25 oktober 2008

And then...

From Moscow the train dropped me in Kiev, Ukraine. the first time without the nessesity of a visa, and to be hounest, I was a bit anxious at the border...but they let me through! After one luxurious (thanks to Damian) but rainy day in Kiev , the train continued to Warsaw in Poland. Again I found myself being spoiled by the hospitality of Damian and his family. This time the sun brightened my last day abroad.

On tuesday I came back to Holland where a 3 day cycling trip through the flat,rainy and very organised Dutch coutryside brought me to Mayo. Seven months ago we left Amsterdam on our bike, now we are both back where we started (ok, Mayo is in Breda and Julie is back in Amsterdam, but we are both back in Holland...)


And now the end of my trip is here. The last few weeks of my travels without Mayo, I've been thinking a lot about our big cycling adventure and everything we encountered and experienced. I think it is one of the best things to do somewhere during your life, to see some of the world. Of course I am a lucky bastard that I had (and took) the opportunity to to do such a brilliant trip, but if I could,I would send everybody for at least a few days to a completely different culture. Just to experience how things can be,just to make us aware of our own world and space.

Travelling is addictive, and it only makes me want to see more of the world. Meet new cultures, talk with the people and have a glimpse of their lives. It is amazing to experience and I think that by cycling, you get to see most of it.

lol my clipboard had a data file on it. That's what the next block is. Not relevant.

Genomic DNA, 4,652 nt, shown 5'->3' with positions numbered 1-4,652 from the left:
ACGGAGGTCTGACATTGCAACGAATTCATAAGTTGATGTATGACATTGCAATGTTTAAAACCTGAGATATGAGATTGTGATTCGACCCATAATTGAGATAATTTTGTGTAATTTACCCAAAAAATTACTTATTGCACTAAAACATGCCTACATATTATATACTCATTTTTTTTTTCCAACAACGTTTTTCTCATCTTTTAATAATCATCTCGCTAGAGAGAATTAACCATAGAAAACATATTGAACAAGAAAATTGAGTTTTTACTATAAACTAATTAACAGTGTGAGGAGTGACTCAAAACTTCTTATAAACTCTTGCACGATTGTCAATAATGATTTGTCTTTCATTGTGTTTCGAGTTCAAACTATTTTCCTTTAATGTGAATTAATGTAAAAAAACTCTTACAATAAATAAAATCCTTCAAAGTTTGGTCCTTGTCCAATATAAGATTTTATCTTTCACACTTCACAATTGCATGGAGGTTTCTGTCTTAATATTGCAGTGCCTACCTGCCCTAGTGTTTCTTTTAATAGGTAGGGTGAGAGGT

So in the future, I really hope that I find a way to go out on my bike again. For now we would like to thank everybody who supported us one way or antoher during our trip, not just our sponsors Vaude, Koga Miyata and the Vakantiefietser in Amsterdam, but specially our friends and family. We had so many good winds and cups of coffee which made our trip far more easy. It was great to notice how many people enjoyed our column on the NRC next site and our stories on our own site.
The columns we wrote for the NRC Next site will hopefully find a way to our weblog sooner or later, and eventually in a paper version, together with some of the best pictures of our trip. (interested? send us an email!: biketobeijing@gmail.com)

16 oktober 2008

The Great Ride

So there I was, settled with my 3 coupe-partners, ready for our 4 days train ride to Mocsow. Stanislaw was only there for the first night, Olga untill later that day, but Rimma stayed with me during the whole trip. In spite of all the crazy transsiberian experiences you read and hear about, Rimma was not the one to make my trip. Out of her bags there came no sausages, dried fish, cookies and bottles of vodka. No, Rimma just sat there quietly, enjoying her tea and staring at me...

But, one door down, in the other wagon, there were Natalia and Ira, who did live the true transsiberian experience.. Dressed in their 'we-are-on-a-4-day-trainride' outfit (which means leopard skin tights and zebra striped shirt for the one and silk pyjama-like shirt for the other), this accopanied by colourful socks and slippers. Since my own roommate could note provide with my so hoped transsib. exp, they did.
the vodka was opened at noon during lunchtime (which is in Russia a bigger thing than dinner) and if you had too much of it the evening before, you got a shot in the morning, vodka cures everything.
.

While the landscapes passed by, the nights fell and the mornings came. On our 10 to 20 minutes stops old ladies from the villages supplied us with home made potatoes, buckets of berries and other Russian specialties to go with my instant noodle dishes Thousands of kilometers of forest, riversa and villages with wooden houses and rural life, brought us in the early morning to Moscow.

Moscow is different kind of Russia. But with the warmhearted hospitality from Wasili, I am enjoying the Russian city life for the moment, until my trip continues further West.